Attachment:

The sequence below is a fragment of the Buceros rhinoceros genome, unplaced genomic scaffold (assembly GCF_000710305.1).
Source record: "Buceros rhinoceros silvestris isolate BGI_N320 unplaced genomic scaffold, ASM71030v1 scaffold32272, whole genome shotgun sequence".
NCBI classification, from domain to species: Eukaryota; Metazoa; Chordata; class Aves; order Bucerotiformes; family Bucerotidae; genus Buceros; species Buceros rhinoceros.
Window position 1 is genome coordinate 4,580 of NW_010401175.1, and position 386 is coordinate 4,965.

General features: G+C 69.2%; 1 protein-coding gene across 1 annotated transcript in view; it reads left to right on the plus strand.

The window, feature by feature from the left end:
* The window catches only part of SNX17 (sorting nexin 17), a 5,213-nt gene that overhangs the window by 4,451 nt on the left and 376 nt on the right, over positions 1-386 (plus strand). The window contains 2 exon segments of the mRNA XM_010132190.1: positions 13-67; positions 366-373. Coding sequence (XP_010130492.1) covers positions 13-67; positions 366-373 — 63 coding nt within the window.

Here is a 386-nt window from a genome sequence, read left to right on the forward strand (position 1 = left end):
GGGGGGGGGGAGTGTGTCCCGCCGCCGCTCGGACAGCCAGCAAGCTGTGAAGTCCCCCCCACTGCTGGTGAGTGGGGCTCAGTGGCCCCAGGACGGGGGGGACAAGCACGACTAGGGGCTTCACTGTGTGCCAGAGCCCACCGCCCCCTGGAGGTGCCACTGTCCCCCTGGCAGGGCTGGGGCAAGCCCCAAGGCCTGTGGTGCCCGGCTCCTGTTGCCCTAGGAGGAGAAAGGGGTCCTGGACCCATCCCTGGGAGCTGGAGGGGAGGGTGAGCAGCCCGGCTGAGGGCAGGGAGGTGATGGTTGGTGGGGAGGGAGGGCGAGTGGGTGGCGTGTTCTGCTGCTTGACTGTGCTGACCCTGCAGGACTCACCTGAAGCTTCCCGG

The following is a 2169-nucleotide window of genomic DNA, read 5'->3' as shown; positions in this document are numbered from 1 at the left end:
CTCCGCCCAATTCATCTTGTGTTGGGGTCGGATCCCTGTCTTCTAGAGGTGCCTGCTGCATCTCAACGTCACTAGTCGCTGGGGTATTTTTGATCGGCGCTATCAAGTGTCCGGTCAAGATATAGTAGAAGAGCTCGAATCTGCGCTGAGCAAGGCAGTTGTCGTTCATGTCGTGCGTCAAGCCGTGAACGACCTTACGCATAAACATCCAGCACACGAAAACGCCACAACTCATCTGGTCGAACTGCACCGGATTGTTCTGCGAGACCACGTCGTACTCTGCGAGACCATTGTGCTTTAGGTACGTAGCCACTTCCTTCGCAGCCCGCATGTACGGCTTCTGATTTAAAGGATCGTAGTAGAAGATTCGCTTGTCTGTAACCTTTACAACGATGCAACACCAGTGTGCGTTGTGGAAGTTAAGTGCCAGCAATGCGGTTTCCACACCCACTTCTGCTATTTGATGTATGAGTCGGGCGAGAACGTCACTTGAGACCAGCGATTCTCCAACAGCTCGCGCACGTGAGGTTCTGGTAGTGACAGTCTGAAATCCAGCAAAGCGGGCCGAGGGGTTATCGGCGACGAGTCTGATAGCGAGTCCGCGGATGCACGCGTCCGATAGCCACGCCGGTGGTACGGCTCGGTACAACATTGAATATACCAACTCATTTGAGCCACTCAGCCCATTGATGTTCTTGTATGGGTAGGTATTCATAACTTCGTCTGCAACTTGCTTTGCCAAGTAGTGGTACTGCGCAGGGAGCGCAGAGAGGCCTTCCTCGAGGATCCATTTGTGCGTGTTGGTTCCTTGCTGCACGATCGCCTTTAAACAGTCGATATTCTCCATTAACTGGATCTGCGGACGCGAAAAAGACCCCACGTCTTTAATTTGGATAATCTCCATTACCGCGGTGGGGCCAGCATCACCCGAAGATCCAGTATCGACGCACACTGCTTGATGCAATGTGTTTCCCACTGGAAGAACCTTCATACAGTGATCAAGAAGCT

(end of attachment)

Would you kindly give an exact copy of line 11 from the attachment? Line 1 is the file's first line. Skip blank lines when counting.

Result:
CTCCGCCCAATTCATCTTGTGTTGGGGTCGGATCCCTGTCTTCTAGAGGTGCCTGCTGCATCTCAACGTCACTAGTCGCTGGGGTATTTTTGATCGGCGCTATCAAGTGTCCGGTCAAGATATAGTAGAAGAGCTCGAATCTGCGCTGAGCAAGGCAGTTGTCGTTCATGTCGTGCGTCAAGCCGTGAACGACCTTACGCATAAACATCCAGCACACGAAAACGCCACAACTCATCTGGTCGAACTGCACCGGATTGTTCTGCGAGACCACGTCGTACTCTGCGAGACCATTGTGCTTTAGGTACGTAGCCACTTCCTTCGCAGCCCGCATGTACGGCTTCTGATTTAAAGGATCGTAGTAGAAGATTCGCTTGTCTGTAACCTTTACAACGATGCAACACCAGTGTGCGTTGTGGAAGTTAAGTGCCAGCAATGCGGTTTCCACACCCACTTCTGCTATTTGATGTATGAGTCGGGCGAGAACGTCACTTGAGACCAGCGATTCTCCAACAGCTCGCGCACGTGAGGTTCTGGTAGTGACAGTCTGAAATCCAGCAAAGCGGGCCGAGGGGTTATCGGCGACGAGTCTGATAGCGAGTCCGCGGATGCACGCGTCCGATAGCCACGCCGGTGGTACGGCTCGGTACAACATTGAATATACCAACTCATTTGAGCCACTCAGCCCATTGATGTTCTTGTATGGGTAGGTATTCATAACTTCGTCTGCAACTTGCTTTGCCAAGTAGTGGTACTGCGCAGGGAGCGCAGAGAGGCCTTCCTCGAGGATCCATTTGTGCGTGTTGGTTCCTTGCTGCACGATCGCCTTTAAACAGTCGATATTCTCCATTAACTGGATCTGCGGACGCGAAAAAGACCCCACGTCTTTAATTTGGATAATCTCCATTACCGCGGTGGGGCCAGCATCACCCGAAGATCCAGTATCGACGCACACTGCTTGATGCAATGTGTTTCCCACTGGAAGAACCTTCATACAGTGATCAAGAAGCT